Descartes Second Meditation Rhetorical Analysis

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In the First Meditation, René Descartes called upon all knowledge to be doubtful. It was a significant reflection on how reality and dreams are vague. By eliminating previous knowledge and theories, Descartes wiped out every conceivable mistake in finding new establishments of information. An indisputable outcome of questioning the senses induced the chance that God is in actuality a malevolent liar, a powerful being capable of manipulating the senses. In the Second Meditation while he contemplates the previous day, he discovered trouble in solving his questions and deemed his senses and memory conniving and faulty. The assertion that everything dubious is false continues until he can discover one thing to be absolutely true. He speculates …show more content…

Descartes then attempts to define what he is. He previously believed that he had a spirit and body, by methods for which he was fed, moved, could sense, absorb space, had a distinct area and think. Each one of those methods are thrown into uncertainty except thinking. Since he can think, he should exist. He thinks about whether he no longer exists once his reasoning comes to a halt. Descartes is confounded by this so he will not admit anything since the idea is not yet known to him. He characterizes himself as a thing that basically thinks. What is thinking being? “It is a being which doubts, which understands, [which conceives,] which affirms, which denies, which wills, which rejects, which imagines also, and which perceives.” He has already established that he does exist, however denies that he is neither the body nor the spirit alone. So it cannot depend on his imagination which he …show more content…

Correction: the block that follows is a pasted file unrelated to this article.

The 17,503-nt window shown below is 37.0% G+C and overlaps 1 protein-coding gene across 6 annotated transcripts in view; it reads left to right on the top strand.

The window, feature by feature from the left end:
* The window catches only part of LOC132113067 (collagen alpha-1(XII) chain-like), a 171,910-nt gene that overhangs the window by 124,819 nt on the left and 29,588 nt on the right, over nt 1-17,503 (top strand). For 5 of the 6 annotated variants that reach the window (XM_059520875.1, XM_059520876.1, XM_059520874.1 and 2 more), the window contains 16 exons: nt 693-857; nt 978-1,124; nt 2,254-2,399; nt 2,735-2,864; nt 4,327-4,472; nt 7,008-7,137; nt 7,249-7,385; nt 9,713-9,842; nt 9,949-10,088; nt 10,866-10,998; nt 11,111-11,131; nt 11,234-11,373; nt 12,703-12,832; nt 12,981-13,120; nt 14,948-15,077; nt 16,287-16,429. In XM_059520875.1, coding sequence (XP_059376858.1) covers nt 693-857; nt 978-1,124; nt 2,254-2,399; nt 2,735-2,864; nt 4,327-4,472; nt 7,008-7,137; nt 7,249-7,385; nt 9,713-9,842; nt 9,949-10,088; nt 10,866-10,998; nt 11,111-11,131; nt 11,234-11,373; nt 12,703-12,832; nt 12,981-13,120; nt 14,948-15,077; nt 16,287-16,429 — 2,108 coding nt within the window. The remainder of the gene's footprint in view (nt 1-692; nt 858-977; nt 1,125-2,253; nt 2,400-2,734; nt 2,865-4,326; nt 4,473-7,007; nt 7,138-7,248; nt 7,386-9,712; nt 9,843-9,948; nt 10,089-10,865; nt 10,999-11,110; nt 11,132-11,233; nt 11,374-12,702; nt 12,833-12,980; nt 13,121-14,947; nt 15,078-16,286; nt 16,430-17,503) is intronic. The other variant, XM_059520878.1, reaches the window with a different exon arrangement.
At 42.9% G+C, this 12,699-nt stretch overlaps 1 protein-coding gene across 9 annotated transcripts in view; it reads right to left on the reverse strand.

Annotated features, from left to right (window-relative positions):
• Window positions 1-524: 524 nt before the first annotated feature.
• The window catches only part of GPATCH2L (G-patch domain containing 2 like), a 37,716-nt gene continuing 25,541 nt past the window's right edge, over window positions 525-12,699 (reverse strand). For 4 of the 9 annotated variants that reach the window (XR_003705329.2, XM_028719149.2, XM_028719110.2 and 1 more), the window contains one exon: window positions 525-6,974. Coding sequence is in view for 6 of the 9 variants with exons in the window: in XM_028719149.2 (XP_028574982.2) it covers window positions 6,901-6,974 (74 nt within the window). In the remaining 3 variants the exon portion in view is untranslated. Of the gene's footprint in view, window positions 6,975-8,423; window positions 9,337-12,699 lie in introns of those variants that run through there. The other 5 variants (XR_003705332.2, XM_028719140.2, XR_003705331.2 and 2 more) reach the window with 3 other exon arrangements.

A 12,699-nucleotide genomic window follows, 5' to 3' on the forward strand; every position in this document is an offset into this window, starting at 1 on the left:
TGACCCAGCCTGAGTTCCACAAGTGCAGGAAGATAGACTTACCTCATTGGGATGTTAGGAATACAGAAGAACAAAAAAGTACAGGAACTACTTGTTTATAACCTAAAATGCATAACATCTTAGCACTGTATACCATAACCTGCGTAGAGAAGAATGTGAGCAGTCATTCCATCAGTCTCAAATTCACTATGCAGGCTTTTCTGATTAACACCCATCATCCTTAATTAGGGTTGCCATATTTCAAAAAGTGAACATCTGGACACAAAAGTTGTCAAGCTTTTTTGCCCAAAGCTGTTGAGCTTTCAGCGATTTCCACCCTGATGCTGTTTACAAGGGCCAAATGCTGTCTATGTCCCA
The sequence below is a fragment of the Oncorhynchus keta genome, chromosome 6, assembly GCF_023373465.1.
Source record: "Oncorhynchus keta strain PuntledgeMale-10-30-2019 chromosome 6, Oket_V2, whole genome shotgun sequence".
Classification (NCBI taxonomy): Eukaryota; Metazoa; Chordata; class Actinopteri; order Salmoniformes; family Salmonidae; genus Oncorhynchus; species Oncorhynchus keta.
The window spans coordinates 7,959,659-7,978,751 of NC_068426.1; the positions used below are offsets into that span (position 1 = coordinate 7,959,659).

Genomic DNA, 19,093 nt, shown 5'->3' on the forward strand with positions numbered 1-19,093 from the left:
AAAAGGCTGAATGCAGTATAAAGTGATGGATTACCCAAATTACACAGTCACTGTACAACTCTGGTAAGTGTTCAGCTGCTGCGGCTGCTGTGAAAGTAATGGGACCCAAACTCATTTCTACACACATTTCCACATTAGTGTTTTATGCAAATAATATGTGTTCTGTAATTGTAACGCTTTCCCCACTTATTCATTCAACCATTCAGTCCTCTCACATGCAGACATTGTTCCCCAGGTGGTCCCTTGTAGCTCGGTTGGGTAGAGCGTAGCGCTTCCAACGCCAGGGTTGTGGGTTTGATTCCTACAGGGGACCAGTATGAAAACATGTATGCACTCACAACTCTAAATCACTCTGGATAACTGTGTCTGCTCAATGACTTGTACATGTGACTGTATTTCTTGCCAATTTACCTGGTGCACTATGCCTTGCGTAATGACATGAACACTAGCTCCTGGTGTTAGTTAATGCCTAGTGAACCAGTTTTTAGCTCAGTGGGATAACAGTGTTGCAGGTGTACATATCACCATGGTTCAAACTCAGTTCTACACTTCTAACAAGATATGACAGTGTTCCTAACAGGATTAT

He reasons that the idea of the body is the ideas of something extended like shape and size. This predicts the mind and body dualism, and the regulation of essential and supplementary qualities. Descartes found the essence of the mind which is to think; and the embodiment of matter, which is to be expanded. He also infers that despite his underlying beliefs, the psyche is a far superior knower than the body and that it is more realistic than the material world. Descartes infers that he must know his mind more than anything. Descartes finishes up this Meditation with some more ethics about the self. Information of the self, or psyche, is more particular and sure than knowledge of the body. The technique for uncertainty in the First Meditation seemed to debilitate all information, yet in the Second Meditation Descartes discovers something that cannot be questioned. I think each of us must affirm our own particular presence and set up the means of our own

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